Previewing Push on your computer
When you clone your copy of Push, you pull down almost everything you need to preview the journal on your computer exactly as it will appear on the Web at http://push.cwcon.org/. This section will cover installing and using the remaining pieces of technology that will run Push on your computer.
On Your Computer
You’ll only need to do the first step once; the second step is required every time you need to restart the local Web server that runs on your computer.
Installing the required Gems: Push comes with a
Gemfile, which tells your copy of Ruby what needs to be installed in order for Push to run properly. Simply run:
$ cd ~/Projects/push $ bundle install
and all of the necessary Gems will be installed. If you’re using a system Ruby, you may have to run
$ sudo bundle install.
Push’s reliance on Jekyll makes it ready-made to preview on a real, live web server running right on your computer. All you have to do is run
on your command line from within the
/pushdirectory. You will see some output on the command line that looks something like:
$ ./serve.sh Configuration from /Users/USERNAME/Projects/push/_config.yml Auto-regenerating enabled: /Users/USERNAME/Projects/push -> _tmp/ [2012-11-18 13:45:05] regeneration: 55 files changed [2012-11-18 13:45:06] INFO WEBrick 1.3.1 [2012-11-18 13:45:06] INFO ruby 1.9.3 (2012-04-20) [x86_64-darwin12.1.0] [2012-11-18 13:45:06] INFO WEBrick::HTTPServer#start: pid=8868 port=4000
Open your web browser of choice, and point it to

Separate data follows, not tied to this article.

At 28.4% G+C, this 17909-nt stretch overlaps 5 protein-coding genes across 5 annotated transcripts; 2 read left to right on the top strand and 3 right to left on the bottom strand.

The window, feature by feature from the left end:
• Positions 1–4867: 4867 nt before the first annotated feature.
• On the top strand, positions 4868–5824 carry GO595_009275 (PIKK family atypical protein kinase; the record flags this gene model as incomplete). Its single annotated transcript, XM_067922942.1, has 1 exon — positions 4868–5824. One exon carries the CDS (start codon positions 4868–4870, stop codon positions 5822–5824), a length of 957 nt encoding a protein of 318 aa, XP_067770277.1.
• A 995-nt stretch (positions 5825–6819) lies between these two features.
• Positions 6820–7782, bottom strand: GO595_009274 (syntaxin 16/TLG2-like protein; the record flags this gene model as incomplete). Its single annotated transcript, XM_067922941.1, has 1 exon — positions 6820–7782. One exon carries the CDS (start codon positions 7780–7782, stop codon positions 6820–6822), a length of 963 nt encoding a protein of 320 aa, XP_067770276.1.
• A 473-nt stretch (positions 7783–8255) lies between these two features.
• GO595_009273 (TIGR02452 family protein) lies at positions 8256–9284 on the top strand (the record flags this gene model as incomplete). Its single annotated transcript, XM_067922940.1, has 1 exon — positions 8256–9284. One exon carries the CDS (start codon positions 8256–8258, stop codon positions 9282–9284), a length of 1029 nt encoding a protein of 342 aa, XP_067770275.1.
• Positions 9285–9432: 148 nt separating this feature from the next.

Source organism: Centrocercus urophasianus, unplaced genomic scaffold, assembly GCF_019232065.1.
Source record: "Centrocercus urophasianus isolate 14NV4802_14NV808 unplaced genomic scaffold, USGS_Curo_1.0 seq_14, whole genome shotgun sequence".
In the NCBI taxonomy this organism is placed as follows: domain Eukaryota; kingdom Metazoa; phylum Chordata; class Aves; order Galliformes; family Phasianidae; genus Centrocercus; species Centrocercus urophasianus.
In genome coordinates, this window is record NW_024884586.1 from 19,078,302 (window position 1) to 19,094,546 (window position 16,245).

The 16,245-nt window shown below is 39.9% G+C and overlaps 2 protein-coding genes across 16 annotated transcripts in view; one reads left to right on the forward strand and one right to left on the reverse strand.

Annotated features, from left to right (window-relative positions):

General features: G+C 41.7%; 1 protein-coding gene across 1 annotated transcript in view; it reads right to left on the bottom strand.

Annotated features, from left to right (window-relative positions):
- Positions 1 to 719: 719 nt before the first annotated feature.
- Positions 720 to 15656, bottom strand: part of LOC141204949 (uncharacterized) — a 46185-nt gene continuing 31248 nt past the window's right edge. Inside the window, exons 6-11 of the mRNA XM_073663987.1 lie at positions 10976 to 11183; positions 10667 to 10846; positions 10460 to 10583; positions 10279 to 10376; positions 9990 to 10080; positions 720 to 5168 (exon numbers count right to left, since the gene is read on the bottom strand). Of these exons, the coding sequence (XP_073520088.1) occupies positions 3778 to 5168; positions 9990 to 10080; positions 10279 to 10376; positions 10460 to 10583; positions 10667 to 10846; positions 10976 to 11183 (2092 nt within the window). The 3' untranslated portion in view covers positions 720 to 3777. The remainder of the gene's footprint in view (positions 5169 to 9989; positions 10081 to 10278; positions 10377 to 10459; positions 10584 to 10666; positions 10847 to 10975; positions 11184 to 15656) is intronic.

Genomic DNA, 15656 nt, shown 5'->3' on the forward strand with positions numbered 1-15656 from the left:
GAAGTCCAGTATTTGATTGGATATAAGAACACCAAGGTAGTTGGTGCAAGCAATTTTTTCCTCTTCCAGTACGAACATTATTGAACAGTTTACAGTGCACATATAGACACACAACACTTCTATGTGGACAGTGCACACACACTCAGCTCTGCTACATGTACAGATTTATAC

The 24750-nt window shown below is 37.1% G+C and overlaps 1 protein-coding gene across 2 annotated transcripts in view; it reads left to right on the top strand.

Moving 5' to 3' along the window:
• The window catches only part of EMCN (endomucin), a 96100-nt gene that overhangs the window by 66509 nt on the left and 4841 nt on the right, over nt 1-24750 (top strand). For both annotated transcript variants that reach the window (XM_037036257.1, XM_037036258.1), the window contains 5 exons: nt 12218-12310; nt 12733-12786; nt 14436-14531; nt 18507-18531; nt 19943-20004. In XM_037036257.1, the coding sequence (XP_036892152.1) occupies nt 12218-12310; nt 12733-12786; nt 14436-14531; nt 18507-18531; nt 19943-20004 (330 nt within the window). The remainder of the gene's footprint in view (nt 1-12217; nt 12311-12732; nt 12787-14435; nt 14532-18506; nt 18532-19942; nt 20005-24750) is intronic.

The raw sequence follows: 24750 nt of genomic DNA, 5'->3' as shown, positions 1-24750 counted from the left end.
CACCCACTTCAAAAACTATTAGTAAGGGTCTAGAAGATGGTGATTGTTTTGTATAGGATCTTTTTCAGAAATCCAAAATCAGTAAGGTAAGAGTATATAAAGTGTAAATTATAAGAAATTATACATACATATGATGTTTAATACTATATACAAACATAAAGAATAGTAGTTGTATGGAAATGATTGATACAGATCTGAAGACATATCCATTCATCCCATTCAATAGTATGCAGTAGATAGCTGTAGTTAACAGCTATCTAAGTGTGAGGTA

http://localhost:4000/You should see Push in your browser, just as it appears at
Blog Posts can be previewed by going to
http://localhost:4000/blog/; find your post in the listing and click the heading to see the post on its own page.
Article Submissions can be previewed by opening the URL
http://localhost:4000/submissions/and typing in the name of your article file with the
.md). For example,
http://localhost:4000/submissions/jenkins-this-article-changes-everything.htmlwould be the URL for a source file named
As you make changes, the HTML will be automatically regenerated, so you can preview your work right in the browser. Just reload the page you’re working on as you’d reload any other Web page in your browser.
When you are done working on Push, you can return to your command line terminal and stop the web server. Just hold down the
Controlkey and hit the
Ckey on your keyboard. You’ll see that your command line returns something similar to:
^C[2012-11-18 13:47:08] INFO going to shutdown ... [2012-11-18 13:47:08] INFO WEBrick::HTTPServer#start done. $
As you write and preview your work, you’ll want to commit your changes to Git to preserve your best work.